4. Response from publishers to items 2 and 3 above (e.g., potentially ignoring DNT from certain browsers, blocking browsing from browsers that disallow use of third party cookies by default)
  5. Other stuff we haven’t yet identified

It’s reasonably easy to have an opinion on item #1. It’s much more difficult to voice a forecast for items #2-#5 because of their inherent variability and because they interact with each other. Were it not for the complications of #2-#5 above I would argue that buyers defining audience is an inevitability. Outside of registration data, buyer defined audiences tend to be an accumulation of context and so present a greater signal to buyers.  As time passes I think we’ll see consumers grow more accepting of online tracking and the value it generates in terms of greater access to content and better relevance in advertising.

For all the reasons above the trend of buyers defining audience will continue. And we’ll even see new ways in which forward markets address the buyer defined audience business. In the meantime, as offerings appear which illuminate the difference between programmatic and audience, programmatic will become a less controversial term.

Follow Jed Nahum (@jednahum), Microsoft Advertising (@MSAdvertising) and AdExchanger (@adexchanger) on Twitter.

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  1. Great post, Jed, and thanks for the shout-out. I think your audience axis is pretty interesting, but seems more like a broad spectrum than just two buckets, given the merging of first, second, and third-party data into segments these days. I’m also confused about the lower left “manual buyer-defined” box, not sure how that differs from the top left. But anything that helps bring clarity helps grow the market for everyone – thanks!

  2. Jed Nahum

    Tom thanks for the kind words. And you’re absolutely right: I took a few liberties collapsing and compressing a bit along the audience axis. That said, I was trying to represent the relative control exerted by buyers vs. sellers along that axis. You’re right that first, second, and third party data becomes merged. But I meant to convey that the buyer defines the target rather than the publisher (using, as you point out, a merging of various data sources).

    WRT the lower left corner, maybe manual is less appropriate than hand sold. Retargeting on ad networks or against publisher ad servers, for example, has been less automated, but uses buyer controlled data. Holding yield constant, a publisher should probably prefer the RTB quadrant because it’s more automated and higher efficiency. I said holding yield constant. 🙂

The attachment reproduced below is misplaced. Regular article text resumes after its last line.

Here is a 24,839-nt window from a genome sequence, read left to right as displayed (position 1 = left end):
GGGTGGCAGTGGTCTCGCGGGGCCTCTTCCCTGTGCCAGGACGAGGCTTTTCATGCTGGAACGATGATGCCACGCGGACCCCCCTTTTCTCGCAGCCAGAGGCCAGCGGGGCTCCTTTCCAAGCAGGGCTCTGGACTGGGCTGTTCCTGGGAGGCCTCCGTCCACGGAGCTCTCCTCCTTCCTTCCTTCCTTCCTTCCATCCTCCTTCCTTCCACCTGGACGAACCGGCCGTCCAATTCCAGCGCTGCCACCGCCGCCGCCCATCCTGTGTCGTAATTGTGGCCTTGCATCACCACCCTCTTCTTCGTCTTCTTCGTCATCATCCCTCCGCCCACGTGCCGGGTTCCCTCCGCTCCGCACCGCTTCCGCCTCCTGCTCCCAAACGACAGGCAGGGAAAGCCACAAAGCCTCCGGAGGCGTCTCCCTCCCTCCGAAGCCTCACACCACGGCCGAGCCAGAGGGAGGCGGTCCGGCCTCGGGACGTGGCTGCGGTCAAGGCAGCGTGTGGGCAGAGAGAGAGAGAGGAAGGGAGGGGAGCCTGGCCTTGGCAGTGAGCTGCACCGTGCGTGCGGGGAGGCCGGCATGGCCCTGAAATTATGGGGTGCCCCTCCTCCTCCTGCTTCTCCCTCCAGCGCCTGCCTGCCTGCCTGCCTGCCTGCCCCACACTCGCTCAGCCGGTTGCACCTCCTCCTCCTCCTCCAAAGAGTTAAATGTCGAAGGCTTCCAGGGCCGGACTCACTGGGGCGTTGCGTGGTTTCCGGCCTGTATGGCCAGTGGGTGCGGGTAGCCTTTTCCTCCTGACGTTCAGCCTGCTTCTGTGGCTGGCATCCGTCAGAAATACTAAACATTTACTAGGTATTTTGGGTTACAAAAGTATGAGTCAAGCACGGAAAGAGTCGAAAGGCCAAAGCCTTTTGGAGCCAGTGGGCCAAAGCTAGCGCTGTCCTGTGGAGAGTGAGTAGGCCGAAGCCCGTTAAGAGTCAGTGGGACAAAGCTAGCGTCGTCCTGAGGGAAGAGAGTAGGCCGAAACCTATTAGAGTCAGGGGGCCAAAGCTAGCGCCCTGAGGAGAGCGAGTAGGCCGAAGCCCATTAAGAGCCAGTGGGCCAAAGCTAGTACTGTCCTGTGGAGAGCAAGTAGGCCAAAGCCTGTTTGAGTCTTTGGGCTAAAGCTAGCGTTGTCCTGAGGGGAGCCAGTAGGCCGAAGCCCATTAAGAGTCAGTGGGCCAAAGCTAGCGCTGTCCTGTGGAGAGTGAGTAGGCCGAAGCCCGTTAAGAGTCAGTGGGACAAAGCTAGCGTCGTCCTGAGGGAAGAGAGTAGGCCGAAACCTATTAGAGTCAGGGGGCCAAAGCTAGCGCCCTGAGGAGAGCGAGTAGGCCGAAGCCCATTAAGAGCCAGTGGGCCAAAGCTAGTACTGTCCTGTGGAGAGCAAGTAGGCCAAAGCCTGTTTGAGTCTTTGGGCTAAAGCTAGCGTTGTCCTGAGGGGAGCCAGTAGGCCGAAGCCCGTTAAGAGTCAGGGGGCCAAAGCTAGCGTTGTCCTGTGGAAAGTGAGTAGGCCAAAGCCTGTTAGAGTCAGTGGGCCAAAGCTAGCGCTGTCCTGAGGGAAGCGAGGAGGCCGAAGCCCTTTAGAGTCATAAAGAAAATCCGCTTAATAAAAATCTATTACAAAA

3. Great article Jed, especially the part about me. 🙂

    I still would argue that RTB as an ad serving mechanism sits outside of the discussion of the source of the data, or the point of view of the data. The tendency is to label the technology as driving the behavior, but I think the two issues are orthogonal. I know my point of view is a bit academic so far, but that will change.

    Especially with the 3rd party Cookies issue you mentioned above, the information assymetry problem publishers hate about RTB will collapse a bit. With the move to first party Cookies and domain mapping publishers will gain much more control and access to the demand goals. This is a good thing, more transparency between buyers and sellers is valuable. But this is the topic of my next article so I’ll hold my cards until then.

  4. Jed Nahum

    Thanks Eric. Putting stuff in the quadrants may have wound up being distracting. And RTB is not a product offering — it’s really a protocol that enables offerings we haven’t named except to call them RTB. So I agree with your statement that “RTB as an ad serving mechanism sits outside of the discussion of the source of the data, or the point of view of the data,” or, in my parlance “whether the buyer or the seller defines the target.”

    My thesis above was really “people confuse programmatic with the polarizing issue of defining audience and therefore they resist programmatic more than they should.”